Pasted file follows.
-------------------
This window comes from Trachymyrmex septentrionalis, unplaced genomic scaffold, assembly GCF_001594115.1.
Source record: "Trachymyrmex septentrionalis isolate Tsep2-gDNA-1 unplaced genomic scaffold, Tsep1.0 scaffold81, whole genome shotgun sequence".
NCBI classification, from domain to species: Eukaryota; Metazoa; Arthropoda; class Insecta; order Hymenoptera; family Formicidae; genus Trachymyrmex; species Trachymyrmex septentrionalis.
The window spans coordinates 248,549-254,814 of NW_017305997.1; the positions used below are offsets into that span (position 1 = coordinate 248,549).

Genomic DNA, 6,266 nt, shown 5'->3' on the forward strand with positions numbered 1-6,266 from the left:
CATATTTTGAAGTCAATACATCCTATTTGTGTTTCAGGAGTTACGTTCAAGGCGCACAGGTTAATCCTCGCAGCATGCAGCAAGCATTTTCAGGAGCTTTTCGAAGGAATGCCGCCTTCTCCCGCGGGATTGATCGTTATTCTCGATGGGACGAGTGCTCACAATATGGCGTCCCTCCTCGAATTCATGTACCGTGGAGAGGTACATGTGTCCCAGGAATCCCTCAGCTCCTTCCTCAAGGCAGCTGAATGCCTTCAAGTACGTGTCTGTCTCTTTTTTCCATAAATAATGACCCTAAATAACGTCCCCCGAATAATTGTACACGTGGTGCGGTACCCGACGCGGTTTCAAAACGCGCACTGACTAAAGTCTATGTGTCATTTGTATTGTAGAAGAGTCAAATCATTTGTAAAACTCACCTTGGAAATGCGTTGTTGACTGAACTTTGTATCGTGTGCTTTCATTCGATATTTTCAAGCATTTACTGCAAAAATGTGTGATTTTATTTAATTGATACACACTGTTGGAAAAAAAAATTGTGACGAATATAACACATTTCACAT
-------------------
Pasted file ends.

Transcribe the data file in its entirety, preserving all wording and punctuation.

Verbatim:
This window comes from Trachymyrmex septentrionalis, unplaced genomic scaffold, assembly GCF_001594115.1.
Source record: "Trachymyrmex septentrionalis isolate Tsep2-gDNA-1 unplaced genomic scaffold, Tsep1.0 scaffold81, whole genome shotgun sequence".
NCBI classification, from domain to species: Eukaryota; Metazoa; Arthropoda; class Insecta; order Hymenoptera; family Formicidae; genus Trachymyrmex; species Trachymyrmex septentrionalis.
The window spans coordinates 248,549-254,814 of NW_017305997.1; the positions used below are offsets into that span (position 1 = coordinate 248,549).

Genomic DNA, 6,266 nt, shown 5'->3' on the forward strand with positions numbered 1-6,266 from the left:
CATATTTTGAAGTCAATACATCCTATTTGTGTTTCAGGAGTTACGTTCAAGGCGCACAGGTTAATCCTCGCAGCATGCAGCAAGCATTTTCAGGAGCTTTTCGAAGGAATGCCGCCTTCTCCCGCGGGATTGATCGTTATTCTCGATGGGACGAGTGCTCACAATATGGCGTCCCTCCTCGAATTCATGTACCGTGGAGAGGTACATGTGTCCCAGGAATCCCTCAGCTCCTTCCTCAAGGCAGCTGAATGCCTTCAAGTACGTGTCTGTCTCTTTTTTCCATAAATAATGACCCTAAATAACGTCCCCCGAATAATTGTACACGTGGTGCGGTACCCGACGCGGTTTCAAAACGCGCACTGACTAAAGTCTATGTGTCATTTGTATTGTAGAAGAGTCAAATCATTTGTAAAACTCACCTTGGAAATGCGTTGTTGACTGAACTTTGTATCGTGTGCTTTCATTCGATATTTTCAAGCATTTACTGCAAAAATGTGTGATTTTATTTAATTGATACACACTGTTGGAAAAAAAAATTGTGACGAATATAACACATTTCACAT